Genre: Space Combat
Publisher: CDV / GamersGate
Release Date: September 24, 2007
If games were people, sci-fi space sims would be the kind that would occasionally show up at a gaming convention just to let others know that they were still around before disappearing into the crowd of shooters and sports sims. Fans looking to scratch their trigger fingers with only several inches of metal separating them from the hard vacuum of space have little to choose from, but there are occasionally diamonds in the rough that have made the wait a little easier to bear. Tarr Chronicles gives you plenty of stuff to shoot and blow up, but similar to a leaky spacesuit, bugs and the story slowly kill the experience.
Set in another galaxy, Tarr Chronicles has plenty of backstory going for it, with enough detail in the manual alone to embarrass most titles in just about any other genre. The Mirk is a terrifying alien force that is slowly eating the galaxy from the inside out. Weapons cannot harm it, it doesn't like to negotiate and it consumes everything in its path. At the outset of the game, more than half of the inhabited star systems have already fallen to the Mirk. Humanity, along with members of the surviving races in the galaxy, is on the run. A chance discovery of a world filled with ancient, forgotten wonders may hold the key to their survival, but the De'Khete strike before they're able to learn more. That's where you, the faceless pilot, come in to save the day.
If you're wondering who the De'Khete are and why they're helping the Mirk, the manual explains their motives, mentioning a couple of races that aren't even discussed in the game. There's plenty of detail that should have accompanied the gameplay, but the story told within the game is a confusing mess, despite the solid voice-acting. References to things that only the people in that universe would understand, along with dialogue that no normal person would ever say, muddle the plot. It doesn't help matters that much of the discourse occurs during combat amidst the explosions and laser fire that fill the void. You never get a sense of who you're flying with, either — only that they're there to take some of the heat.
The end of the Tarr Chronicles story is even worse, and by the time you reach it, you probably still have no idea what's going on. Don't bother to try and figure it out because the ending delivers about as much satisfaction as a dropkick to the head. Who or what are the Tarr? Who knows? Some of this is probably due to the title being localized from Russian, leaving more than a few things lost in the translation, but it's difficult to ignore some of the more obvious problems.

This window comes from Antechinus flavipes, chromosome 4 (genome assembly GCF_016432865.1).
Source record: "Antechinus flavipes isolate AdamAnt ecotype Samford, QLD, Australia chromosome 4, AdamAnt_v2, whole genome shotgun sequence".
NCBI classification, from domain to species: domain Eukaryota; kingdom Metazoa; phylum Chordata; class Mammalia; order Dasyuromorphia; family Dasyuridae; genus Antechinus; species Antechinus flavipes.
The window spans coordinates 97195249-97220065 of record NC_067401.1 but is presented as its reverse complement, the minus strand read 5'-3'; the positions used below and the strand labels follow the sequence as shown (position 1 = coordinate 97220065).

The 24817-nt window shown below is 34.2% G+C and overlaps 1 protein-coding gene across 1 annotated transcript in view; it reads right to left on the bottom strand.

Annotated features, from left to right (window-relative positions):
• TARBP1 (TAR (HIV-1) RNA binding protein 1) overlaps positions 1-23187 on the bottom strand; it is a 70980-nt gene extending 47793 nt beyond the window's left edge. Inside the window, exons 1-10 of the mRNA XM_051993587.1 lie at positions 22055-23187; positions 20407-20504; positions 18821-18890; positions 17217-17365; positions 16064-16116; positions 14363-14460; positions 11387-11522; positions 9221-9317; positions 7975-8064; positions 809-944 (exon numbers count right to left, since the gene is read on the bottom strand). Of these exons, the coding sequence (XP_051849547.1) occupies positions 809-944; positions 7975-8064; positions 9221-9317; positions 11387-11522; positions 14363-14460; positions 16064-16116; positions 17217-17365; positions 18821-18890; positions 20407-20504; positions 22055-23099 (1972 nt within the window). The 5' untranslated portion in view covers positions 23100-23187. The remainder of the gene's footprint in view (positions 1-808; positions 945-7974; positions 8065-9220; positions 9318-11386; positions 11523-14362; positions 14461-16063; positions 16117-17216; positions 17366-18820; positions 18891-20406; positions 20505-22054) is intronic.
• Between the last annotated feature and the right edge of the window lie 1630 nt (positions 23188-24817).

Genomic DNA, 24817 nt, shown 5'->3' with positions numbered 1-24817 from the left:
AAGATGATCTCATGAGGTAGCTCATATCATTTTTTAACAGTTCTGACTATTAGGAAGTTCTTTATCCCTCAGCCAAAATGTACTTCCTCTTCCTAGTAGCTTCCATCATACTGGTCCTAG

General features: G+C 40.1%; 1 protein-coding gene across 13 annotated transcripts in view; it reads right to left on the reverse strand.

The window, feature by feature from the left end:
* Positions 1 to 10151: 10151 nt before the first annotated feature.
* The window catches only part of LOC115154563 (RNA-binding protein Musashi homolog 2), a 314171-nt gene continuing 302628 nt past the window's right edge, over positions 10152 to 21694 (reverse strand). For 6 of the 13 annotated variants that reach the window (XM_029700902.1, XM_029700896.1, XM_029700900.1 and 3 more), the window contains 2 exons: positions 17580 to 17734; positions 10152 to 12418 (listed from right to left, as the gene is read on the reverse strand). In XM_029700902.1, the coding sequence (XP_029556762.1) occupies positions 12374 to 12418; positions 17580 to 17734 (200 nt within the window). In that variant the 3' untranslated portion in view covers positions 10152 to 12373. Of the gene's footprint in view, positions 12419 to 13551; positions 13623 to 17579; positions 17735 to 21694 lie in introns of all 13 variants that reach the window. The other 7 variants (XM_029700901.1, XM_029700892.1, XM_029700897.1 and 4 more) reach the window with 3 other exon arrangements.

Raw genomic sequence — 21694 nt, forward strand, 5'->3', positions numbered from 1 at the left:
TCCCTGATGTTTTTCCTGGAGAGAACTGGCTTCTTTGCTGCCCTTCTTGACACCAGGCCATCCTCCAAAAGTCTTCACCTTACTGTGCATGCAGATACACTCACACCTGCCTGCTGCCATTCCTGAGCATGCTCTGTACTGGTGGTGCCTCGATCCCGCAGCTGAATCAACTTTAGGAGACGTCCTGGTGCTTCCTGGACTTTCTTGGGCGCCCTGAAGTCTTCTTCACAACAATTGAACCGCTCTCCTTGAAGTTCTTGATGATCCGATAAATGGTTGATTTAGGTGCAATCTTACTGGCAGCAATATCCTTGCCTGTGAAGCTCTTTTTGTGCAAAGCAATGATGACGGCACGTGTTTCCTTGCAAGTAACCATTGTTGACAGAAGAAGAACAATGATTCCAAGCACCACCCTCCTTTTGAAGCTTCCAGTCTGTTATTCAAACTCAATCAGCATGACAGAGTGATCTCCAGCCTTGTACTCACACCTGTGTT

Although the in-game storytelling might be weak, the visuals fill in the blanks, with the ruins of mighty civilizations crushed by the Mirk and the shattered debris of massive starships floating high in orbit over blasted worlds. Stylish, black and white cinematics try to tell the story and provide the player with details on the next mission, stilted dialogue and all, and detailed ships buzz past your canopy. Static-filled radio chatter adds to the atmosphere in your cockpit during the fight, and the sound effects are superior to the title's visuals. Orange blobs masquerade as explosions; up close, the quality of the graphics can range from detailed hull markings to flat, low-detail polygons with stretched textures. Your ship and ammo also have the occasional tendency to randomly clip through objects and foes. The music following your exploits is nothing to write back to your homeworld about; it provides just enough sci-fi ambience and little else.
At its heart, Tarr Chronicles is a space sim shooter that puts you up against foes that range from small fighters to large, alien battleships. You can use a joystick, an analog gamepad like the 360's or the mouse and keyboard to fly and shoot your way through each of the nine chapters and play the game at your choice of difficulty level. For this pilot, I used a gamepad, which worked out a lot better than I thought it would. You can also switch back and forth from a chase camera or a cockpit view for the action, although you won't be able to look around while in the cockpit. You're still part of a squad of ships, but unlike many other titles, you won't get the opportunity to ask for help or give orders to your fellow aces. Their AI-driven personalities will do what they need to do by shooting at the enemy and heading to their objectives, but you're pretty much left on your own in following closely behind them. There's also no tutorial aside from the first mission, which throws you right into the thick of it; first-time players may have to get over a slight learning curve first.